“Our main goal in this show is to showcase the different types of modern garments that can be made of out of wool,” said Rasys. “It is a fun way to show the public the new and interesting things that can be made out of wool and wool fibers.”
Another related event was the make it with wool competition. This is a national competition open to participants of all ages in which the competitors must choose a wool product, construct it into some type of garment and then model the garment. The goal of this event is to promote the beauty and versatility of wool fabrics and yarns. It encourages competitors to use creativity during the process of sewing, knitting or crocheting their garment.
Among the live animals on display were llamas, alpacas, sheep and rabbits. Visitors were able to learn how these animals contribute to the fiber industry by chatting with the eager owners of these animals.
The cute German Angora rabbits owned by Penelope and Andy Conklin of Cobblerock Ridge Farm LLC in Safford Springs, CT drew many visitors to their exhibit where they learned a surprising fact about rabbit wool.
“While rabbit wool is comparable to Alpaca wool it is also the warmest fiber you can get in the world,” said Andy Conklin.
Professional sheep shearer Andrew Rice of Hogget Hill Farm in Brattleboro, VT drew large crowds not only for his sheep shearing demonstrations but for his story telling skills as well. For some people who witness sheep shearing for the first time the process may seem a bit harsh so Rice took the time before the actual demonstration to explain the history and process of sheep shearing.
“Domesticated sheep cannot shed so when animal rights people say it’s cruel to shear sheep they have it backwards, it’s cruel not to share sheep,” said Rice.
For his demonstration purposes Rice brought a small flock of Cordero lambs which had never been through the shearing process before.
“These lambs are like children going to the barber for the first time,” said Rice. “They don’t understand what’s going on so you need to keep them calm while shearing them. “It’s just like the Kenny Rodgers song, you have to know how to hold them and know how to fold them,” said Rice, referring to the technique of gently bring a sheep to the ground and holding them with your legs while you shear them.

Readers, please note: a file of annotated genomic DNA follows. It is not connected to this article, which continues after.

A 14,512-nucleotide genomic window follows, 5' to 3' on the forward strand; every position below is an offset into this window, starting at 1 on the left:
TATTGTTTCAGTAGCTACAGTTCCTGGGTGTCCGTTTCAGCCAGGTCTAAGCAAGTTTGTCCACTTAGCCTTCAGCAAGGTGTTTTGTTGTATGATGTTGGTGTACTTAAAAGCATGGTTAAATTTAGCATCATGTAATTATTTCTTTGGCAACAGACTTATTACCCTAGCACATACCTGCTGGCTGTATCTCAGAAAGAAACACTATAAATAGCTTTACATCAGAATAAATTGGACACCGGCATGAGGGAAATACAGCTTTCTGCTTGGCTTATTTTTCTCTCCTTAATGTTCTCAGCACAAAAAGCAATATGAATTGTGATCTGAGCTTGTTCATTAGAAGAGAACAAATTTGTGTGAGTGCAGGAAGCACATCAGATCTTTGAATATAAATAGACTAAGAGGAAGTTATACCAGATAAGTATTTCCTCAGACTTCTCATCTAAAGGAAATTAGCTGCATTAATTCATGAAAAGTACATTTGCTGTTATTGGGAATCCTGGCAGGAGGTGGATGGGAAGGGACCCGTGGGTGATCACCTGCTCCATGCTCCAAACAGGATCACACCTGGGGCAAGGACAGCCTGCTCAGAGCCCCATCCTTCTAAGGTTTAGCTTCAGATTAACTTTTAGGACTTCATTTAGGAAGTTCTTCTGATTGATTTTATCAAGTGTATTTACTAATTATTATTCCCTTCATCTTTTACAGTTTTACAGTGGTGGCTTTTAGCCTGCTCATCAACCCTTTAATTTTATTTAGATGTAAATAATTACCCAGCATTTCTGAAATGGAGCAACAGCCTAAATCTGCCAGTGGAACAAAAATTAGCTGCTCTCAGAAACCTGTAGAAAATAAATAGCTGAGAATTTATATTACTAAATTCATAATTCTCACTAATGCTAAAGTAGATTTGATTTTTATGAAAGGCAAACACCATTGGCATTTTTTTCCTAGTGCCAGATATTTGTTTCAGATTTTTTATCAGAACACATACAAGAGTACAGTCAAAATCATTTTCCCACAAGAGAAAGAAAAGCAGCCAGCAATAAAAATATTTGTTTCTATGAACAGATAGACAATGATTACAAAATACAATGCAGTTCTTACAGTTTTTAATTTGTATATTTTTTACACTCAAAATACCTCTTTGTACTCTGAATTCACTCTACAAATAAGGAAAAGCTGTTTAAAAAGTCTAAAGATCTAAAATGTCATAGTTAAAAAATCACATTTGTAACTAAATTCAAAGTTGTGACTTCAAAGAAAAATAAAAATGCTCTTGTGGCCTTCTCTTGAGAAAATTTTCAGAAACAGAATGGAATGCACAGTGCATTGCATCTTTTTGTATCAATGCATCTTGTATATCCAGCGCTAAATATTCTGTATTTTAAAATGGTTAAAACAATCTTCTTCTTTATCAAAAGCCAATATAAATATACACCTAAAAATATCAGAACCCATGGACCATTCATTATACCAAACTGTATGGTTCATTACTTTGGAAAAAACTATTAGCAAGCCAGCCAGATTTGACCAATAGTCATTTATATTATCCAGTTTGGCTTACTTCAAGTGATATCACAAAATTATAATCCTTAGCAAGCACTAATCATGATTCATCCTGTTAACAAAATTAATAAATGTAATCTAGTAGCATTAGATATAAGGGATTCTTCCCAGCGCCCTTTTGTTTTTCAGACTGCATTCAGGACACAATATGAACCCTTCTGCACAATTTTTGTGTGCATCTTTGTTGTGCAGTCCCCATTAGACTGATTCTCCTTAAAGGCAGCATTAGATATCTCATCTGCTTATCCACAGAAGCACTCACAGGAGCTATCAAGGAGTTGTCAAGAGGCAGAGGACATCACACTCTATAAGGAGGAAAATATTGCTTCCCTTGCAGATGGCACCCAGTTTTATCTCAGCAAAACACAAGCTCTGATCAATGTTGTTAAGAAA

Another interesting demonstration came from The Society for Creative Anachronism (SCA), an international, non-profit, educational organization, whose purpose is to recreate the atmosphere of the Medieval and Renaissance periods of European history. The unique setup and Medieval time period replica clothing worn by members of the local Northeastern U.S. branch constantly drew attendees to their SCA booth. Once there attendees were able to have open dialogue with the demonstrators and even try some of the spinning and weaving techniques on display.
“I have seen a lot of entrepreneurship, creativity and innovation in the fiber industry in the last six years,” said Woolam. “Booths are already being filled for next year’s Fiber Festival but we have room to expand. Those interested in becoming exhibitors need to fill out an application and send a photo of their booth to be considered for next year.”
For those interested in more information on the Fiber Festival of New England they can visit the event website at www.fiberfestival.org or call 413-205-5011.